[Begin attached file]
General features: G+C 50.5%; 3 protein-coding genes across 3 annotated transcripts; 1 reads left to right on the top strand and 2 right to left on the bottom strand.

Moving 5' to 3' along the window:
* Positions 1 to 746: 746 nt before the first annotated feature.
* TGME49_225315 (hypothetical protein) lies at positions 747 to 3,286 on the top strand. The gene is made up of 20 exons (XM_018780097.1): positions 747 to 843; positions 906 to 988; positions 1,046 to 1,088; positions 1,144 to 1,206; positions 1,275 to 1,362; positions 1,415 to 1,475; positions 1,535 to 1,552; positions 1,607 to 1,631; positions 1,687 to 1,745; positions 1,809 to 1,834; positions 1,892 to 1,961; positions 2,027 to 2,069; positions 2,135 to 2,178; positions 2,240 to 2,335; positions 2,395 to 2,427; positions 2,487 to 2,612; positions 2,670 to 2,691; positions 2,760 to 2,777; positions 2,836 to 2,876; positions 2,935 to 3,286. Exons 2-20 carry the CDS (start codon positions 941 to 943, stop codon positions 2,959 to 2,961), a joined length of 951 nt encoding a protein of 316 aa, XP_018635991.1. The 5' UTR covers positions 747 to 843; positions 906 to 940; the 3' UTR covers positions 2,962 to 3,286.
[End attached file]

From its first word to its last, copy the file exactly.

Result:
General features: G+C 50.5%; 3 protein-coding genes across 3 annotated transcripts; 1 reads left to right on the top strand and 2 right to left on the bottom strand.

Moving 5' to 3' along the window:
* Positions 1 to 746: 746 nt before the first annotated feature.
* TGME49_225315 (hypothetical protein) lies at positions 747 to 3,286 on the top strand. The gene is made up of 20 exons (XM_018780097.1): positions 747 to 843; positions 906 to 988; positions 1,046 to 1,088; positions 1,144 to 1,206; positions 1,275 to 1,362; positions 1,415 to 1,475; positions 1,535 to 1,552; positions 1,607 to 1,631; positions 1,687 to 1,745; positions 1,809 to 1,834; positions 1,892 to 1,961; positions 2,027 to 2,069; positions 2,135 to 2,178; positions 2,240 to 2,335; positions 2,395 to 2,427; positions 2,487 to 2,612; positions 2,670 to 2,691; positions 2,760 to 2,777; positions 2,836 to 2,876; positions 2,935 to 3,286. Exons 2-20 carry the CDS (start codon positions 941 to 943, stop codon positions 2,959 to 2,961), a joined length of 951 nt encoding a protein of 316 aa, XP_018635991.1. The 5' UTR covers positions 747 to 843; positions 906 to 940; the 3' UTR covers positions 2,962 to 3,286.